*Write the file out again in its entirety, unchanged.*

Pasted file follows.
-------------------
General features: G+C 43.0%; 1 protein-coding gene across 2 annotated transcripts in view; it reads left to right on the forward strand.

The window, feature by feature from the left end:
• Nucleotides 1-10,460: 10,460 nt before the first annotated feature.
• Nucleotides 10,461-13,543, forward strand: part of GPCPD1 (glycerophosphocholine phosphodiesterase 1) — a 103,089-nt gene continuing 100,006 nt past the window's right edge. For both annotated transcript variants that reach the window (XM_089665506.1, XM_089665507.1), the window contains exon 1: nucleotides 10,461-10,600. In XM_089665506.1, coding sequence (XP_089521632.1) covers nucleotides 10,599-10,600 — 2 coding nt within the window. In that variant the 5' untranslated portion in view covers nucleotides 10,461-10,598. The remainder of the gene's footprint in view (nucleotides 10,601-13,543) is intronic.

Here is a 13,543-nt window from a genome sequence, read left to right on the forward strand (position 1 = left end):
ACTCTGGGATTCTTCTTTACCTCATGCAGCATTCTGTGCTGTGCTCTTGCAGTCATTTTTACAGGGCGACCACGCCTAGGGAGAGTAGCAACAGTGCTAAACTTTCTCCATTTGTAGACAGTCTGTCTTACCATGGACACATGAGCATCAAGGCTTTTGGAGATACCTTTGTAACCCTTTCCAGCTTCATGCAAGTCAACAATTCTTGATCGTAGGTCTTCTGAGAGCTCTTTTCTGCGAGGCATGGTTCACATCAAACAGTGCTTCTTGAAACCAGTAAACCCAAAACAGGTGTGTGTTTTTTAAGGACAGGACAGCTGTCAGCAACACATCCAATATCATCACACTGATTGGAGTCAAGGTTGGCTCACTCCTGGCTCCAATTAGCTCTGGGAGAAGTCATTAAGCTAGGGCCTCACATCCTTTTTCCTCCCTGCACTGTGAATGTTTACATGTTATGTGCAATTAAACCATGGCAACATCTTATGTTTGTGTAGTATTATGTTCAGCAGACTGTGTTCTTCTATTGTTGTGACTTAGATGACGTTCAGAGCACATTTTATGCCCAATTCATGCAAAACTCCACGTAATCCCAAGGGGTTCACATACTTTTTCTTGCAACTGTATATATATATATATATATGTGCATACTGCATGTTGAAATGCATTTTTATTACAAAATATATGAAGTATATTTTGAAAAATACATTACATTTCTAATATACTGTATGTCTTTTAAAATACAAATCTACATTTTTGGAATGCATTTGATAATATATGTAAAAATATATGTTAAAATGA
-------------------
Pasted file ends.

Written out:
General features: G+C 43.0%; 1 protein-coding gene across 2 annotated transcripts in view; it reads left to right on the forward strand.

The window, feature by feature from the left end:
• Nucleotides 1-10,460: 10,460 nt before the first annotated feature.
• Nucleotides 10,461-13,543, forward strand: part of GPCPD1 (glycerophosphocholine phosphodiesterase 1) — a 103,089-nt gene continuing 100,006 nt past the window's right edge. For both annotated transcript variants that reach the window (XM_089665506.1, XM_089665507.1), the window contains exon 1: nucleotides 10,461-10,600. In XM_089665506.1, coding sequence (XP_089521632.1) covers nucleotides 10,599-10,600 — 2 coding nt within the window. In that variant the 5' untranslated portion in view covers nucleotides 10,461-10,598. The remainder of the gene's footprint in view (nucleotides 10,601-13,543) is intronic.

Here is a 13,543-nt window from a genome sequence, read left to right on the forward strand (position 1 = left end):
ACTCTGGGATTCTTCTTTACCTCATGCAGCATTCTGTGCTGTGCTCTTGCAGTCATTTTTACAGGGCGACCACGCCTAGGGAGAGTAGCAACAGTGCTAAACTTTCTCCATTTGTAGACAGTCTGTCTTACCATGGACACATGAGCATCAAGGCTTTTGGAGATACCTTTGTAACCCTTTCCAGCTTCATGCAAGTCAACAATTCTTGATCGTAGGTCTTCTGAGAGCTCTTTTCTGCGAGGCATGGTTCACATCAAACAGTGCTTCTTGAAACCAGTAAACCCAAAACAGGTGTGTGTTTTTTAAGGACAGGACAGCTGTCAGCAACACATCCAATATCATCACACTGATTGGAGTCAAGGTTGGCTCACTCCTGGCTCCAATTAGCTCTGGGAGAAGTCATTAAGCTAGGGCCTCACATCCTTTTTCCTCCCTGCACTGTGAATGTTTACATGTTATGTGCAATTAAACCATGGCAACATCTTATGTTTGTGTAGTATTATGTTCAGCAGACTGTGTTCTTCTATTGTTGTGACTTAGATGACGTTCAGAGCACATTTTATGCCCAATTCATGCAAAACTCCACGTAATCCCAAGGGGTTCACATACTTTTTCTTGCAACTGTATATATATATATATATATGTGCATACTGCATGTTGAAATGCATTTTTATTACAAAATATATGAAGTATATTTTGAAAAATACATTACATTTCTAATATACTGTATGTCTTTTAAAATACAAATCTACATTTTTGGAATGCATTTGATAATATATGTAAAAATATATGTTAAAATGA